Leyden science teacher earns state recognition for new standards

Mike Fumagalli
Mike Fumagalli

The Illinois Science Teachers Association chose Michael Fumagalli of Leyden High School District 212 as science teacher of the year. Donald Powers who chairs the Awards Committee for the association, noted Fumagalli’s efforts in implementing the next generation science standards in his classroom along with various outside activities. Those include developing science materials on a state level, working with the University of Illinois to improve student reading in the area of science and presenting at conferences around the state and country. Fumagalli started his career as a science teacher at District 212 in 2007. He’s taught biology, anatomy and physiology and is also head wrestling coach.

Q. Why did you decide to become a science teacher rather than pursue some other profession?

A. When I was in school, I had plans to be a doctor. My undergraduate degree was in sport medicine. I enjoyed being around kids and having an impact on kids. I taught science because at the time I decided to become a teacher, all my background was in science.

Q. You’re implementing the next generation science standards in the classroom?

A. Correct. The next generation science standards is about changing how to teach kids science so they learn it in a really meaningful way, so they have a basic level of science literacy to go into the world with. It’s very student centered learning. It’s allowing kids to understand and figure out scientific phenomena.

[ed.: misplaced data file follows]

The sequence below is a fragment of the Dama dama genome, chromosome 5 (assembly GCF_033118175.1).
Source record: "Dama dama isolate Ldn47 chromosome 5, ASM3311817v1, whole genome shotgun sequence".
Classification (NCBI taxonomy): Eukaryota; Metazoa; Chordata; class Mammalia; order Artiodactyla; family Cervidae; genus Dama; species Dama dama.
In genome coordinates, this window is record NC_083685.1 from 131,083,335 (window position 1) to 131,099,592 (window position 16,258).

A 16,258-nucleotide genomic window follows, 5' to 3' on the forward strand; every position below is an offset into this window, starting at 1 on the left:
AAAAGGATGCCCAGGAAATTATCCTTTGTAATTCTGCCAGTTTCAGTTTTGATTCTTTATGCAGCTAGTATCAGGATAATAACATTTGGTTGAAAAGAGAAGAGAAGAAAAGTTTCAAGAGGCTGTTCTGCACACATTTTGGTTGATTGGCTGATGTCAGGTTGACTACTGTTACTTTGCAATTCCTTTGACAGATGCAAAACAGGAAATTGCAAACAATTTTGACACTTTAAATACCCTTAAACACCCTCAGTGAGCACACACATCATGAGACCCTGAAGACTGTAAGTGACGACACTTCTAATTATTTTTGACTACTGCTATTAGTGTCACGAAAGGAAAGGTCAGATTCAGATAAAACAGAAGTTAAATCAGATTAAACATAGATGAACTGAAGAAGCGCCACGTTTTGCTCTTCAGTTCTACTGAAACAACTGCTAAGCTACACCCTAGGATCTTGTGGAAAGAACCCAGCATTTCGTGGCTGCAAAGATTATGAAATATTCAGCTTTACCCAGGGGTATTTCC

Q. What are the main challenges of teaching science?

A. Quite a few, especially with the next generation science standards. It requires a conceptual shift on behalf of the teacher. When you are writing these materials, you really have to think like a student. It’s very time consuming. A lot of my curriculum is written late at night, 10 or 11 p.m.

Q. Do students come into your classroom with enough of a science background to do high school level work?

A. Yes. Kids will amaze you with the way they can think and create and innovate. If we can encourage them to learn science by asking their own questions, it makes it really important for them to figure it out.

Q. Two years ago the district issues laptop computers to all 3,400 students. Has that impacted how or what you teach?

A. It has increased my student’s accessibility to our course materials exponentially. They can take the classroom anywhere they go. Also, science is changing every day. Having access to the most cutting edge research that’s out there is really powerful, especially for science.

Q. How busy are you nowadays?

A. I’ve been asked to do a lot of things. Speak at workshops, work with teachers in other districts. I was asked to teach a college-level course at Northwestern University for people learning to be science teachers. I had to turn that down because of the time commitment that wrestling requires. I’m also assistant dean this year.

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